Written by: Michael Den Boer on May 19th, 2008
Theatrical Release Date: Japan, 1969
Director: Ishiro Honda
Writers: Shinichi Sekizawa, Ted Sherdeman
Cast: Cesar Romero, Akihiko Hirata, Mari Nakayama, Kin Ohmae, Masumi Okada, Patricia Medina, Linda Haynes, Joseph Cotten, Richard Jaeckal, Akira Takarada, Tetsu Nakamura
Approximate running time: 106 minutes (U.S. Version), 89 minutes (Japanese Version)
Aspect Ratio: 2.35:1 Anamorphic Widescreen (Both Versions)
Sound: Dolby Digital 5.1 & Mono English / Dolby Digital Mono Japanese
DVD Release: Media Blasters/Tokyo Shock
Region Coding: Region 1 NTSC
Retail Price: $19.95
Synopsis: Two scientists and a reporter on a deep sea expedition are rescued after an underwater volcanic eruption separated them from returning back to the ship that brought them out to sea. They are rescued by Captain Mackenzie the commander of an underwater submarine that is far more advance then any submarine they have ever seen before. When one of them needs special medical attention Captain Mackenzie takes them to Latitude Zero a secret underwater Utopian civilization. Along the way they are attacked by another sub that belongs to sinister Doctor Malic who for centuries has been trying to destroy Latitude Zero. After years of fighting Doctor Malic forces the people from Latitude Zero to take action against him when he kidnaps a scientist who can finally help him destroy Latitude Zero once and for all.
Latitude Zero’s director Ishirô Honda is most remembered by western audiences for his Godzilla films. Latitude Zero is a fantasy based tale from Ishirô Honda who creates a world that is inventive and impressive realized. The films special effects are some of the awe inspiring out of all the films that Eiji Tsuburaya worked with Ishirô Honda. Latitude Zero would mark the final collaboration between Eiji Tsuburaya and Ishirô Honda. The sets and costumes are product of their time with their late 1960’s imprint on them that makes them feel dated. Frequent Ishirô Honda collaborator Akira Ifukube composes an eclectic score filled with memorable motifs.
Latitude Zero was a Japanese/U.S. co-production that featured veteran performers from both countries. The two most mesmerizing performances in the film are Joseph Cotton as Captain Mackenzie and Cesar Romero as his nemesis Dr. Malic. Joseph Cotton in the 1960’s and 1970’s reinvented himself in overseas production like The Hellbenders, A Whisper in the Dark, Baron Blood and Lady Frankenstein. Joseph Cotton’s performance in Latitude Zero like the majority of his performances from this period of his career is larger than life portrayal that almost feels over the top. Cesar Romero is mostly known for his comedic roles like his portrayal of “The Joker” in Batman the movie (1966). Cesar Romero gets the best lines in Latitude Zero. Rounding out the English speaking cast are Patricia Medina (Mr. Arkadin), Linda Haynes (Rolling Thunder) and Richard Jaeckel (The Green Slime).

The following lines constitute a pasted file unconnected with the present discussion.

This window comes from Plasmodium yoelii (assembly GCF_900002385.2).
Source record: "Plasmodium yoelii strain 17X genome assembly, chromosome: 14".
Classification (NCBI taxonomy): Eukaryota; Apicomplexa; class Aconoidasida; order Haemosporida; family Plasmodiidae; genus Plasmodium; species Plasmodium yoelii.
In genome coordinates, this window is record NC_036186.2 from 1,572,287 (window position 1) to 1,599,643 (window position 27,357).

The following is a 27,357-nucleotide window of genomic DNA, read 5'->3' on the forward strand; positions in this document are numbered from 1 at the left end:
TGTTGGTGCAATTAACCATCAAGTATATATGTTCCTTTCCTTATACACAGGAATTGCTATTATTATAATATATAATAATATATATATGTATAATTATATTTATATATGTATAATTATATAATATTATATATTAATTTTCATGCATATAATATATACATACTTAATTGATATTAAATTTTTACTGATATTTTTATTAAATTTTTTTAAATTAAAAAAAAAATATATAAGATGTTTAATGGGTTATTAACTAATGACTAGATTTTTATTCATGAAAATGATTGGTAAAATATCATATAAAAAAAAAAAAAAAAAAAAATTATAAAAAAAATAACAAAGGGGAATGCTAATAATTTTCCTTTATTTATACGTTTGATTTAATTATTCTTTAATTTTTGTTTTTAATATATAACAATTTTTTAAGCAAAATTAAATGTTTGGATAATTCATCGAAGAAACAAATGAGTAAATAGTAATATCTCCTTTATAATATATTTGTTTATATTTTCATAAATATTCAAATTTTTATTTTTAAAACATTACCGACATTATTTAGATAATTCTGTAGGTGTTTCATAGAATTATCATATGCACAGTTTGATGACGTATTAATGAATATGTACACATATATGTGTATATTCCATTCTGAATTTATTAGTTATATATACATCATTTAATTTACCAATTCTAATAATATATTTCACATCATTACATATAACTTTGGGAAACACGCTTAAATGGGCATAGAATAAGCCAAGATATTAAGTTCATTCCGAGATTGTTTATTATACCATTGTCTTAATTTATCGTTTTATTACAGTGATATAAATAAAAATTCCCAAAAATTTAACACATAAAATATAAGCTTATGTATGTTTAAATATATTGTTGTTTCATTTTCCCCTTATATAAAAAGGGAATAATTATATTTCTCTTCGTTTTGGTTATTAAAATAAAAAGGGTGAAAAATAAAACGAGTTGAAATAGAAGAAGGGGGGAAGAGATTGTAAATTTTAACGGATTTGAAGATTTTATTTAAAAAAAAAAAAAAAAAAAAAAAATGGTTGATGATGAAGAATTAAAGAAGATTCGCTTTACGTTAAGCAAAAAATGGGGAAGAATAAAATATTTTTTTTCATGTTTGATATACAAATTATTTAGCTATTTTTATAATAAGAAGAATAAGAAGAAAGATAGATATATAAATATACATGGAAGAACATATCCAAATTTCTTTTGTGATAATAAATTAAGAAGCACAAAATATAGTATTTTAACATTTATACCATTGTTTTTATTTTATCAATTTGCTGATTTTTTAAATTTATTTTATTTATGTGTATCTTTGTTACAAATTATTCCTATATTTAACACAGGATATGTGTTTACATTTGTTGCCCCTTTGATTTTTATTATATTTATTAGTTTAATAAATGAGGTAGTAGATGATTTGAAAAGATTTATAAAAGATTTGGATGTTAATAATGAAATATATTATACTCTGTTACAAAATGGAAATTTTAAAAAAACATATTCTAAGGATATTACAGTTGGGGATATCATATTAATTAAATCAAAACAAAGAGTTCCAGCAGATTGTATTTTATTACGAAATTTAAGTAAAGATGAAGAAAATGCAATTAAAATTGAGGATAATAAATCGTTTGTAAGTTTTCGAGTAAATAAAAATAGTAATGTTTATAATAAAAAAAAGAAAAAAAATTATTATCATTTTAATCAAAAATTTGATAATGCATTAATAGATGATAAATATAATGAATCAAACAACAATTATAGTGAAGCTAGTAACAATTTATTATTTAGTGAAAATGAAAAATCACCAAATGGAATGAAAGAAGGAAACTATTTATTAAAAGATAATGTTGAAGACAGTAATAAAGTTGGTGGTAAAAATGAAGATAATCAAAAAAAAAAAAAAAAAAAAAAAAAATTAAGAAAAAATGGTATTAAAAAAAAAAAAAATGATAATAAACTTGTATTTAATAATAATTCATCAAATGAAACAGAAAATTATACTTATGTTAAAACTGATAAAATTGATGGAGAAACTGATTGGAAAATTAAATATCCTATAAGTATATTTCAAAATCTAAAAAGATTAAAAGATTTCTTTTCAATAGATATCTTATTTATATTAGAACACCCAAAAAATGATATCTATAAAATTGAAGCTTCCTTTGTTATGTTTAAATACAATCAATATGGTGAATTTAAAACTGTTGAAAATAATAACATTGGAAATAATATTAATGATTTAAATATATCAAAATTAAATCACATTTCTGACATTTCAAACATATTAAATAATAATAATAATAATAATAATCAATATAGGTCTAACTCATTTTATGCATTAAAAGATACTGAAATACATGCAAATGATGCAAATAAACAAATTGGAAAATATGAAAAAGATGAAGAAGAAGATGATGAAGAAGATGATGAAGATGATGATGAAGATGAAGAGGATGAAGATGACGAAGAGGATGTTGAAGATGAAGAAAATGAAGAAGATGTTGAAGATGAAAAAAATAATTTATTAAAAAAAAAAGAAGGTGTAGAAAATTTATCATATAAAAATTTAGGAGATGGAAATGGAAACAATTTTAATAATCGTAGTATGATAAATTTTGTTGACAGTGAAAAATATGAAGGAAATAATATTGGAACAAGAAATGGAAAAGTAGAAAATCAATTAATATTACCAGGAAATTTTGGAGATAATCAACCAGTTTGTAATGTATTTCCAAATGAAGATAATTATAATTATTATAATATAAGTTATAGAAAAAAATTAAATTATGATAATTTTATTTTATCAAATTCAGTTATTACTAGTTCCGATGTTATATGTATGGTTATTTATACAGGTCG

The Japanese cast features veteran Toho performers’ Akira Takarada and Akihiko Hirata who also are heard for the first time in English instead of being dubbed. Another standout performance is Hikaru Kuroki as Captain Kroiga the head of Doctor Malic’s military. The most memorable scene is when Doctor Malic plays god by making monster out of a bird, a lion and Captain Kroiga’s brain. Other deformities that Doctor Malic creates are primate looking bat creatures and oversized rates that prey of human flesh. The plot for Latitude Zero is best describe as a cross between Jules Verne’s “20,000 Leagues under the Sea” and L. Frank Baum’s “The Wizard of Oz”.
Ultimately Latitude Zero is an unfairly maligned film whose reputation among Ishirô Honda fans and Sci-Fi enthusiasts has increased over the years.
Both versions of Latitude Zero include with this release are presented in a 2.35:1 anamorphic widescreen that preserves their original aspect ratio. The transfers for both versions are free of any print damage, compression or artifacts. Overall they both look colorful, details look sharp and black levels remain strong throughout. Both versions included are also flagged for progressive play back.
The U.S. Version comes with two English audio options a Dolby Digital 5.1 remix and a Dolby Digital mono mix. The Japanese version comes with only one audio option a Dolby Digital mono mix in Japanese. All three audio mixes are free of any distortion or defects. They all sound clear and evenly balanced. Removable English subtitles have been included with the Japanese versions that are error free and easy to follow.
Extras for this release include Special Announcement Trailer, a photo gallery, twenty eight minutes of deleted scenes/footage and trailers for other films currently available on DVD from Media Blasters. The main extras for this release are twenty three minutes worth of cast & crew interviews. The interviews all are presented as one featurette and all the participants’ lay out in great detail the making of Latitude Zero. All the interviews are in Japanese and English subtitles have been provided. Media Blasters gives Latitude Zero fully loaded special edition release that is also affordably priced.